Coastal Inspection Services personnel meet the qualification requirements set forth by the National Board of Boiler and Pressure Vessel Inspectors and the VHA Directive 2008-062.

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Some of the methods we most often utilize:

  • Visual Inspection

Visual inspection is often overlooked in the application of most NDT methods, but as simple as this method appears to be, it is often the most abused. Nondestructive testing sometimes focuses on the technology to be applied to the area of interest without considering the need for assurance that the object is free of obvious discontinuities that can be revealed through visual inspection.

The use of weld contour gages and a good light source capable of generating over 100 foot candles of white light can often be used in the initial inspection of many structures, and pressure vessels. It is this initial inspection that often indicates suspect areas where additional testing may be warranted. This is very often the case in the internal inspection of pressure vessels. It is imperative that the inspector be tested to determine both near vision acuity and ability to contrast colors. The vision requirements are stipulated in most instances by the code or authorized inspection authority.

  • Liquid Penetrant Inspection

Liquid penetrant inspection is a method that is used to reveal surface breaking flaws by bleedout of a colored or fluorescent dye from the flaw.  The technique is based on the ability of a liquid to be drawn into a "clean" surface breaking flaw by capillary action

After a period of time called the "dwell," excess surface penetrant is removed and a developer applied. This acts as a blotter.  It draws the penetrant from the flaw to reveal its presence.  Colored (contrast) penetrants require good white light while fluorescent penetrants need to be used in darkened conditions with an ultraviolet "black light".

  • Magnetic Particle Inspection

MPI uses magnetic fields and small magnetic particles (i.e. iron filings) to detect flaws in components. The only requirement from an inspectability standpoint is that the component being inspected must be made of a ferromagnetic material such as iron, nickel, cobalt, or some of their alloys. Ferromagnetic materials are materials that can be magnetized to a level that will allow the inspection to be effective.

The method is used to inspect a variety of product forms including castings, forgings, and weldments. Many different industries use magnetic particle inspection for determining a component's fitness-for-use. Some examples of industries that use magnetic particle inspection are the structural steel, automotive, petrochemical, power generation, and aerospace industries. Underwater inspection is another area where magnetic particle inspection may be used to test items such as offshore structures and underwater pipelines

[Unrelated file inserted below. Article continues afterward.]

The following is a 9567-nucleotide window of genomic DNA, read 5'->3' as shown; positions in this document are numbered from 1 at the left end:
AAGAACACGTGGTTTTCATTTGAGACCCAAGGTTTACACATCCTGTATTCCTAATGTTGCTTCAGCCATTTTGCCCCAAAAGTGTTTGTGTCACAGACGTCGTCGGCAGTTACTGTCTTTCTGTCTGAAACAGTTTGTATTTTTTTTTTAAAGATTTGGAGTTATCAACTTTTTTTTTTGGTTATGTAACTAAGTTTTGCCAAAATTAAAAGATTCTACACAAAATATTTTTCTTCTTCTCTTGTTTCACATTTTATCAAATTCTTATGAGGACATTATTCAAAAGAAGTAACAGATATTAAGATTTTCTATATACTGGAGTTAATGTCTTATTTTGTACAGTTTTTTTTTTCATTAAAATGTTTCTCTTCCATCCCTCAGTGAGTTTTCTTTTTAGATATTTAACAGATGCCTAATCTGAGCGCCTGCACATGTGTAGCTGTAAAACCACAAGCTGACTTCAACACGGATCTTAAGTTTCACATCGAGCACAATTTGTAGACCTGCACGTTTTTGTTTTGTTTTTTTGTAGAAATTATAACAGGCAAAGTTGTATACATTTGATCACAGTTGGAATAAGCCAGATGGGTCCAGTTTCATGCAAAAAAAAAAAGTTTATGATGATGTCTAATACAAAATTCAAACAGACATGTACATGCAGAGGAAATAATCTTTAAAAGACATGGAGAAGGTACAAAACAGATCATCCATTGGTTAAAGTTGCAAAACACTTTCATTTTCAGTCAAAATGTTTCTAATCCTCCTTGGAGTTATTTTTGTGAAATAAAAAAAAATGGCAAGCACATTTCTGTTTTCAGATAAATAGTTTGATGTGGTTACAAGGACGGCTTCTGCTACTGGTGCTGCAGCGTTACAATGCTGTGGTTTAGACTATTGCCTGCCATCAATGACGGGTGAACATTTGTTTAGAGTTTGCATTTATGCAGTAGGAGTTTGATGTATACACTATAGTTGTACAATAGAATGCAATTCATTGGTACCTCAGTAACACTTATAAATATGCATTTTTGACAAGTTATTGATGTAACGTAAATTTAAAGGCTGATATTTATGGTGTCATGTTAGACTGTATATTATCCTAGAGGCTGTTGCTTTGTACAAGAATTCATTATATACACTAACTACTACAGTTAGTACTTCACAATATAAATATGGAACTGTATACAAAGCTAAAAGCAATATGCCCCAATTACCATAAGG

• Ultrasonic Wall Thickness and Weld Inspection

Ultrasonic Testing (UT) uses high frequency sound energy to conduct examinations and make measurements. Ultrasonic inspection can be used for flaw detection/evaluation, dimensional measurements, material characterization, and more. To illustrate the general inspection principle, a typical pulse/echo inspection configuration as illustrated below will be used.

A typical UT inspection system consists of several functional units, such as the pulser/receiver, transducer, and display devices. A pulser/receiver is an electronic device that can produce high voltage electrical pulses. Driven by the pulser, the transducer generates high frequency ultrasonic energy. The sound energy is introduced and propagates through the materials in the form of waves. When there is a discontinuity (such as a crack) in the wave path, part of the energy will be reflected back from the flaw surface. The reflected wave signal is transformed into an electrical signal by the transducer and is displayed on a screen. In the applet below, the reflected signal strength is displayed versus the time from signal generation to when a echo was received. Signal travel time can be directly related to the distance that the signal traveled. From the signal, information about the reflector location, size, orientation and other features can sometimes be gained.

  • Remote Field Eddy Current

Eddy current testing for external defects in tubes where external access is not possible (e.g. boiler generating tubes), is conducted using internal probes.  

The difficulties encountered in the internal testing of ferromagnetic tubes can be greatly alleviated with the use of the remote field eddy current method.  This method provides measurable through penetration of the walls at three times the maximum frequency possible with the conventional direct field method. This technique was introduced by Schmidt in 1958. Although it has been used by the petroleum industry for detecting corrosion in their installations since the early 1960s, it has only recently evoked general interest. This interest is largely because the method is highly sensitive to variations in wall thickness, but relatively insensitive to fill-factor changes. The method has the added advantage of allowing equal sensitivities of detection at both the inner and outer surfaces of a ferromagnetic tube. It cannot, however, differentiate between signals from these respective surfaces.

All Nondestructive Testing that is performed is in full compliance with American Society of Nondestructive Testing [ASNT-TC-1A ].

ASNT Level III technicians review all test data from each project.

We always select the Nondestructive Test Method that can yield the most relevant information about the condition of a Boiler or Pressure Vessel.